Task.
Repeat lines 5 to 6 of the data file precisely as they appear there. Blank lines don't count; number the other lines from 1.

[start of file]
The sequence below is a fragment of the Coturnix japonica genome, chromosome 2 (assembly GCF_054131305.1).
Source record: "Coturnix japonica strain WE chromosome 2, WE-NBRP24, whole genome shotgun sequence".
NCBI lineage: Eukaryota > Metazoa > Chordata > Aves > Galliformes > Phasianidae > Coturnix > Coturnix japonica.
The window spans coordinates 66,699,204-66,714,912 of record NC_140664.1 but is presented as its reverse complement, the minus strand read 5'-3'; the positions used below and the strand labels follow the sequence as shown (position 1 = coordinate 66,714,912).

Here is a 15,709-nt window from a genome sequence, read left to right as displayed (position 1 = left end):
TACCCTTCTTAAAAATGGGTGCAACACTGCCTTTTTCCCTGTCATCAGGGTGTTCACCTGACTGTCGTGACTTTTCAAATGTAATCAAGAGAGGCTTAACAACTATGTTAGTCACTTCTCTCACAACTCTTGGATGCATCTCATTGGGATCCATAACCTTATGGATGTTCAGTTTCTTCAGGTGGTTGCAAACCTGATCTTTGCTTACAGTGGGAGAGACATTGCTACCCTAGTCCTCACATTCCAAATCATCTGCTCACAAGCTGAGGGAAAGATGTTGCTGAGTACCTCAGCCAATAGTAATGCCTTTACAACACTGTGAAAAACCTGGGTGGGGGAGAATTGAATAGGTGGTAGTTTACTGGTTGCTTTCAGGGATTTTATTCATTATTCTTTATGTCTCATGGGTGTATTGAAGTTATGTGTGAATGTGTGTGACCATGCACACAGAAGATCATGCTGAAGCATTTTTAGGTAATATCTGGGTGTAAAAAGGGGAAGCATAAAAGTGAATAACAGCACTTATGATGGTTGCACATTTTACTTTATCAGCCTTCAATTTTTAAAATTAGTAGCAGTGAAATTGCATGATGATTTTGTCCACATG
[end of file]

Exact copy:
Here is a 15,709-nt window from a genome sequence, read left to right as displayed (position 1 = left end):
TACCCTTCTTAAAAATGGGTGCAACACTGCCTTTTTCCCTGTCATCAGGGTGTTCACCTGACTGTCGTGACTTTTCAAATGTAATCAAGAGAGGCTTAACAACTATGTTAGTCACTTCTCTCACAACTCTTGGATGCATCTCATTGGGATCCATAACCTTATGGATGTTCAGTTTCTTCAGGTGGTTGCAAACCTGATCTTTGCTTACAGTGGGAGAGACATTGCTACCCTAGTCCTCACATTCCAAATCATCTGCTCACAAGCTGAGGGAAAGATGTTGCTGAGTACCTCAGCCAATAGTAATGCCTTTACAACACTGTGAAAAACCTGGGTGGGGGAGAATTGAATAGGTGGTAGTTTACTGGTTGCTTTCAGGGATTTTATTCATTATTCTTTATGTCTCATGGGTGTATTGAAGTTATGTGTGAATGTGTGTGACCATGCACACAGAAGATCATGCTGAAGCATTTTTAGGTAATATCTGGGTGTAAAAAGGGGAAGCATAAAAGTGAATAACAGCACTTATGATGGTTGCACATTTTACTTTATCAGCCTTCAATTTTTAAAATTAGTAGCAGTGAAATTGCATGATGATTTTGTCCACATG